Why does Dialysis cause low Blood Pressure?

Home - Health & Fitness - Why does Dialysis cause low Blood Pressure?
Dialysis

Dialysis is a life-saving medical treatment used primarily for patients suffering from end-stage renal disease (ESRD) or severe kidney dysfunction. When the kidneys cannot perform their crucial function of filtering toxins and waste products from the blood, dialysis steps in to do this job. However, as beneficial as it is, dialysis can lead to complications, one of which is low blood pressure, also known as hypotension.

Mechanism of Dialysis-Induced Hypotension

  1. Fluid Removal (Ultrafiltration):
    • One of the main functions of dialysis is to remove excess fluid from the body. This process, known as ultrafiltration, involves using a dialyzer to filter out excess fluids. Rapid fluid removal over a short period can reduce blood volume, causing a drop in blood pressure.
  2. Imbalance of Electrolytes:
    • Dialysis also balances electrolytes like sodium, potassium, and calcium. If there is an imbalance between the patient’s blood composition and the dialysate (fluid used in dialysis), it can cause a rapid shift of fluids between the blood and cells, resulting in hypotension.
  3. Temperature and Osmolarity Changes:
    • Variations in the temperature or osmolarity (concentration of dissolved particles) of the dialysate can affect blood vessel behaviour and cause them to dilate or constrict inappropriately, resulting in a sudden drop in blood pressure.
  4. Autonomic Dysfunction:
    • Patients with ESRD often have issues with their autonomic nervous system, which regulates involuntary body functions, including blood pressure. During dialysis, this autonomic dysfunction can exacerbate blood pressure instability.
  5. Medications:
    • Many patients undergoing dialysis are on medications to manage their conditions. Certain antihypertensive medications, particularly if taken too close to dialysis, can amplify the hypotensive effect.

Clinical Manifestations of Dialysis-Induced Hypotension

Symptoms include:

  • Dizziness
  • Nausea and vomiting
  • Cramps
  • Fatigue
  • Blurred vision
  • Loss of consciousness

Risk Factors for Dialysis-Related Hypotension

  1. Patient-Specific Factors:
    • Age and gender
    • Diabetic status
    • Pre-existing cardiovascular conditions
    • Level of fluid overload before the session
  2. Dialysis-Specific Factors:
    • High ultrafiltration rate
    • Low sodium content in the dialysate
    • Use of warm dialysate

Preventive Strategies

  1. Individualized Ultrafiltration:
    • Personalizing the ultrafiltration rate to a patient’s tolerance level is crucial. Slow and steady fluid removal often results in fewer blood pressure drops.
  2. Dialysate Optimization:
    • Adjusting the temperature or composition of the dialysate (like sodium profiling) can help maintain hemodynamic stability.
  3. Medication Review:
    • Avoiding certain antihypertensives or diuretics immediately before dialysis can prevent hypotensive episodes.
  4. Dietary Management:
    • Encouraging patients to adhere to low-sodium diets helps manage fluid retention and reduces the amount of fluid that needs to be removed during dialysis.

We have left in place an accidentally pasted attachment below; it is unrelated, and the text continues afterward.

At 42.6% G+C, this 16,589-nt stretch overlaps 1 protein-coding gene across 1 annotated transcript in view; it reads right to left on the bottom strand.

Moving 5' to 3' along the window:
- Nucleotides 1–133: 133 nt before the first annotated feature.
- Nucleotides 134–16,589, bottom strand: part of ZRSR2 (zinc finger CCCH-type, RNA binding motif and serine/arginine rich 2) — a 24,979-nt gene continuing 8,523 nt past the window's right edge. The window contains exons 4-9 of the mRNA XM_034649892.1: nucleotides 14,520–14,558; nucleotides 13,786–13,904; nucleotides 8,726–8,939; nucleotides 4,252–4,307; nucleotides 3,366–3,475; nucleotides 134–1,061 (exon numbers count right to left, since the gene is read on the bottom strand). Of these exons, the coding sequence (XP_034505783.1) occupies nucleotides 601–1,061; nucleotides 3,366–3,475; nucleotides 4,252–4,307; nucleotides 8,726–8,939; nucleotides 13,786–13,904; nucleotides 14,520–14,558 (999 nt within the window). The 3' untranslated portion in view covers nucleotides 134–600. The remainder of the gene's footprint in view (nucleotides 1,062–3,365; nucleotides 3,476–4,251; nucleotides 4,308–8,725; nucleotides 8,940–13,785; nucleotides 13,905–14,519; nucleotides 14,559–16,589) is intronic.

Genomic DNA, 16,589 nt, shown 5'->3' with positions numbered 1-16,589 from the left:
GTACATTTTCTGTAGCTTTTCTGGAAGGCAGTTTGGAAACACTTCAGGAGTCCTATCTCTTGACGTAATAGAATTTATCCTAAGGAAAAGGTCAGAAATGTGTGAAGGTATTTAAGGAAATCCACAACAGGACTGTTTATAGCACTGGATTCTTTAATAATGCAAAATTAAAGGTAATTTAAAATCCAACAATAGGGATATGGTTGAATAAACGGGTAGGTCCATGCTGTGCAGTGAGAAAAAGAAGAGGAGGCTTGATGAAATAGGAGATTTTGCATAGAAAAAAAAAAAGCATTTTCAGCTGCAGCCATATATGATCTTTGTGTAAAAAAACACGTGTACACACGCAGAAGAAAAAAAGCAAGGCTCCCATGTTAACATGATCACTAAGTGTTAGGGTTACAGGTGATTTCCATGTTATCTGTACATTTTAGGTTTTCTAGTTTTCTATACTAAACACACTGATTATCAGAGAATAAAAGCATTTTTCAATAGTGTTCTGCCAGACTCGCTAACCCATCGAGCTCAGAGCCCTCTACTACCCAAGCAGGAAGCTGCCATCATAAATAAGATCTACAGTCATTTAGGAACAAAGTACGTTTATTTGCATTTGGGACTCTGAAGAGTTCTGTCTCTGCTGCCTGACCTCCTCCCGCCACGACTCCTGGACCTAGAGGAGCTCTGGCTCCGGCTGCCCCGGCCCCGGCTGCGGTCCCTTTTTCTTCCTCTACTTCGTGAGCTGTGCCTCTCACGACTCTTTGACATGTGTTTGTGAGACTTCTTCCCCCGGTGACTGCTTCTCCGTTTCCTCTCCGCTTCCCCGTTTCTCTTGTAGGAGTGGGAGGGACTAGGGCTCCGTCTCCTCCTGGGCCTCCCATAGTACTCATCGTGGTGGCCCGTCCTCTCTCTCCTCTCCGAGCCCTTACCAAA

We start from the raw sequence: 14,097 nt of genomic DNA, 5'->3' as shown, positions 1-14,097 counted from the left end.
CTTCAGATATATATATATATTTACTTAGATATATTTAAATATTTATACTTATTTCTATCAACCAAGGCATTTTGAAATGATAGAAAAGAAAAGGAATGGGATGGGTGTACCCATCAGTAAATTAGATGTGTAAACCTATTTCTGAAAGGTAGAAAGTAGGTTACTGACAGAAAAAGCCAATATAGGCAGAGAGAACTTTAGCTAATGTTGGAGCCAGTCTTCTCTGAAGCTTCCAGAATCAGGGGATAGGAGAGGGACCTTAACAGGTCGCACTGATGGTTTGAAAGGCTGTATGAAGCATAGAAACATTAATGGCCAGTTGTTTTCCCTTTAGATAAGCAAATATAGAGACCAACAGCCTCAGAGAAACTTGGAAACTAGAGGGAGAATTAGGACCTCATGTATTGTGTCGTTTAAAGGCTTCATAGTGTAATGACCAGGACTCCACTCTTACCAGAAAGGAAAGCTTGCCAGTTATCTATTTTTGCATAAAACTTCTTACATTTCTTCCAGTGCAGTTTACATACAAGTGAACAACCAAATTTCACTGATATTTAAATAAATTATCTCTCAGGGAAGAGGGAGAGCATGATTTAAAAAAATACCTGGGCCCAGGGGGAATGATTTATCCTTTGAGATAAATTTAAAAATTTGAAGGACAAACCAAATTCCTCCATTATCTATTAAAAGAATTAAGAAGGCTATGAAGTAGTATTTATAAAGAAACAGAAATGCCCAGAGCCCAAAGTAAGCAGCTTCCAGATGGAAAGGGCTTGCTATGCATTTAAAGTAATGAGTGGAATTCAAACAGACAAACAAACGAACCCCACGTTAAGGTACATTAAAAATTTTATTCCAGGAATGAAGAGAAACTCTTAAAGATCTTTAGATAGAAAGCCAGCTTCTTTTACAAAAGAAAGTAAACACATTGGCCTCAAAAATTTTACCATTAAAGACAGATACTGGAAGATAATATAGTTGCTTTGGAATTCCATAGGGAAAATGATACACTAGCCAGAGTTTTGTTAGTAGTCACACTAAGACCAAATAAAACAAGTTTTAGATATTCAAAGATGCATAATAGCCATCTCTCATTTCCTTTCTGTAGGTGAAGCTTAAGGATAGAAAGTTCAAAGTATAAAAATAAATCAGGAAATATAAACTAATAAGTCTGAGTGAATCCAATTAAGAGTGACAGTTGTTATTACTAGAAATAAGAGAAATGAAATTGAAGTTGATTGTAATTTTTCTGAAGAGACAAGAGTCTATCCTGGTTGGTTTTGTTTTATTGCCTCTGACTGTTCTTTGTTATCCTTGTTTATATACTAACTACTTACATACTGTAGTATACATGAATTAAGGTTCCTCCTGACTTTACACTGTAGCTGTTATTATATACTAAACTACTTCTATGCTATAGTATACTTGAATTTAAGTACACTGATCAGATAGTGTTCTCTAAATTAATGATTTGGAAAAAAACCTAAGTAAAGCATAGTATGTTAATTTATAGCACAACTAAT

5. Patient Positioning:
    • Supine or semi-supine positions can sometimes aid in stabilizing blood pressure during dialysis sessions.
  6. Biofeedback Monitoring:
    • Implementing technology that monitors real-time blood pressure fluctuations can be beneficial in providing early intervention.
  7. Fluid Management Counseling:
    • Educating patients on controlling their fluid intake between sessions is crucial to minimize the risk.

Treatment of Dialysis-Induced Hypotension

  1. Immediate Measures:
    • Lowering the patient’s head and elevating their legs can help return blood flow to the brain and core.
    • Reducing the ultrafiltration rate immediately.
    • Administering intravenous fluids, such as saline or hypertonic glucose, to restore blood volume.
  2. Medication Adjustments:
    • Midodrine, an alpha-adrenergic agonist, is often prescribed to increase vascular tone and support blood pressure.
  3. Long-term Management:
    • Implementing changes in the dialysis regimen, like increasing frequency but reducing the duration of sessions.

Conclusion

Dialysis remains a cornerstone therapy for patients with ESRD, but it comes with risks such as hypotension, which can significantly impact the patient’s quality of life. Understanding the underlying mechanisms and risk factors allows clinicians to develop tailored preventive and therapeutic strategies that prioritize the patient’s safety and treatment efficacy.

In Kenya, where advanced dialysis facilities are becoming increasingly accessible, selecting the best hospital for dialysis care can make a significant difference. The best hospital in Kenya will not only offer cutting-edge technology but also comprehensive care teams, personalized treatment protocols, and patient education programs. Combining expertise with compassionate care ensures that the complications like hypotension are minimized, and patients receive optimal treatment outcomes.

Table of Contents

Sudeep